Speech Pathology Australia estimates that there are at least 1.1 million Australians experiencing difficulty communicating right now.
1/3 of people with stroke have aphasia
20% of those over the age 65
6% of people with hearing disorders
13% of people with ADHD
18% of people living post-stroke
27% of people with MS
30% of people with Dementia
32% of people with Parkinson's disease
55% of people with Cerebral Palsy
69% of people with Down syndrome
75% of people with Autism
People with communication or speech difficulties are doubly disadvantaged than those members of the community with a disability because of:
Poorer employment outcomes and more employment restrictions. They are less likely to be employed, more likely to be restricted in the type of job and more likely to need a disability support person or someone at work to assist them;
have poorer social opportunities- are less likely to receive or make visits to family and friends, far less likely to communicate with family and friends over the phone, and less likely to leave home for activities/visits;
are more likely to be attending special schools, rather than attending normal school with a special class.
We estimate at a conservative figure at least 20% of those individuals would require Communication Rights Advocacy or Information over their lifetime.
People with little or no speech includes those with impairment in the following areas of communication
Impact of speech loss
Communication impairment affects expression and, therefore, the individual's ability to be understood by others.
Communication is an act most of us take for granted every day. Communication is an activity between a sender and a receiver, generally someone speaking and the other person listening. Communication is a complex process that relies on appropriate language selection (e.g. word use and sentence structure), word and sound articulation (the movements of the throat, jaw, mouth and tongue) to produce speech, fluency (the rhythm of speech), voice, and pragmatics (using appropriate language and gesture given the audience).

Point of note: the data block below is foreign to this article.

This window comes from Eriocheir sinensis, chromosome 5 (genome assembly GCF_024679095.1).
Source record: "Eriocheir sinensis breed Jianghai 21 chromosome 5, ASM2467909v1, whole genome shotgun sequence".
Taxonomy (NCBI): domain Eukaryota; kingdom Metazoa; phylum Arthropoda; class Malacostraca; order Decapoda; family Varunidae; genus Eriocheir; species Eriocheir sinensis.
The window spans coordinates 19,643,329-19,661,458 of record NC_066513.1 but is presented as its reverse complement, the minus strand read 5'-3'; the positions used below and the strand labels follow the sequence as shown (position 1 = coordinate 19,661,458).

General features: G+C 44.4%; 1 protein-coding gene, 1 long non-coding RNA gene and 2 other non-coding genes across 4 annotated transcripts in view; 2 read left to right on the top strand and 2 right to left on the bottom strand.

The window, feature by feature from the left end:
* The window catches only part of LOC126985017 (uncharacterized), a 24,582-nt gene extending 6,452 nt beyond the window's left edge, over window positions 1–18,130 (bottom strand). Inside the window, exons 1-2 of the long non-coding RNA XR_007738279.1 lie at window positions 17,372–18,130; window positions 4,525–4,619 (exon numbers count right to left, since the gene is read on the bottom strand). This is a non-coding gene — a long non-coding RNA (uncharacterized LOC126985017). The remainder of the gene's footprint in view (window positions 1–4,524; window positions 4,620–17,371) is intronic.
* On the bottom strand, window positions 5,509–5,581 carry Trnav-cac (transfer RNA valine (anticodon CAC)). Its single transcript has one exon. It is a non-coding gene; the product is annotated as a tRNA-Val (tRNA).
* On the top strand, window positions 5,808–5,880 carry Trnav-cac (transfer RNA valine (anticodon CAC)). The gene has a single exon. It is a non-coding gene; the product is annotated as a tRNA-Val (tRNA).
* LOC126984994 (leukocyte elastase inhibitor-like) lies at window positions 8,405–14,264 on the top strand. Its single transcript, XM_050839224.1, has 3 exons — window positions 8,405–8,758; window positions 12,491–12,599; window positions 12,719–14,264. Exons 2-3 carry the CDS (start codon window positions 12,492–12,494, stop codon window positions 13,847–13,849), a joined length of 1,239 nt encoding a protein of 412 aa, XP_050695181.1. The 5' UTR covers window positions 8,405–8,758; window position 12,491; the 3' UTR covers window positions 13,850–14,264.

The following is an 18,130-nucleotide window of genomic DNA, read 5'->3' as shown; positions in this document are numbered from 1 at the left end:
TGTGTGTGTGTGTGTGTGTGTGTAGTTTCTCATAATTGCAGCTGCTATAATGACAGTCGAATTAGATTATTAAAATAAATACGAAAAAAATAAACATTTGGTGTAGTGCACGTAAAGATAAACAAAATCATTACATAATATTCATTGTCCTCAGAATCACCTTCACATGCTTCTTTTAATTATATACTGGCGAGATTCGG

If barriers exist and or equipment for communication is inadequate, individuals’ opportunities to participate are non-existent or are reduced.
People with little or no speech are one of the most marginalised and vulnerable groups within the disability area, experiencing the highest incidence of community exclusion and segregation. Through past research, we are informed on the key issues of this population and the barriers they experience. These include restrictions and limitations within the community due to a lack of general understanding of their communication, a hesitance or resistance to the use of alternative and augmentative communication (AAC) systems within facilities such as schools and day centres, and a lack of autonomy with regard to daily activities and places of residence.